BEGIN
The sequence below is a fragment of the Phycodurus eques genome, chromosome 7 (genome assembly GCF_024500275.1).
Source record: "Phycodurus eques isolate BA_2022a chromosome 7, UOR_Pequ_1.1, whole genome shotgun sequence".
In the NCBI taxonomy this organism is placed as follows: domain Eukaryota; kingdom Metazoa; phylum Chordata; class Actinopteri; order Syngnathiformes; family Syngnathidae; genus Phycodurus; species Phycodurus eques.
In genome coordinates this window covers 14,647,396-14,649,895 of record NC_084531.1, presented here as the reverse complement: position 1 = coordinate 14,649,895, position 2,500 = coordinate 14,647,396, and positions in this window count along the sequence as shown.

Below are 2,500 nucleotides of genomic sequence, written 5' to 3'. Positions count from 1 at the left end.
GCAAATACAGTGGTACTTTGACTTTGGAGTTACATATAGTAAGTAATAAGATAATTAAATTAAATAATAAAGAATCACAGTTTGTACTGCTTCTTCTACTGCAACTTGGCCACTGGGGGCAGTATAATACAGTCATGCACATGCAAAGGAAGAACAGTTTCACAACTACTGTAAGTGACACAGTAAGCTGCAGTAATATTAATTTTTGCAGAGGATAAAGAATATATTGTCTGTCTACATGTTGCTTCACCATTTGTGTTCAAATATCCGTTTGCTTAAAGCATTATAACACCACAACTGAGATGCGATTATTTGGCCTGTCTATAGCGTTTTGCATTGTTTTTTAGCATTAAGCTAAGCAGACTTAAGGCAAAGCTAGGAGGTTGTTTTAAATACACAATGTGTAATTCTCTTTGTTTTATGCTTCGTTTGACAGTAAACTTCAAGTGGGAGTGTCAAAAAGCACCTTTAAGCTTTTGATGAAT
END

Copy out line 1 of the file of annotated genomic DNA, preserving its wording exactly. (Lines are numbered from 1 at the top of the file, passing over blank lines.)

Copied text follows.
The sequence below is a fragment of the Phycodurus eques genome, chromosome 7 (genome assembly GCF_024500275.1).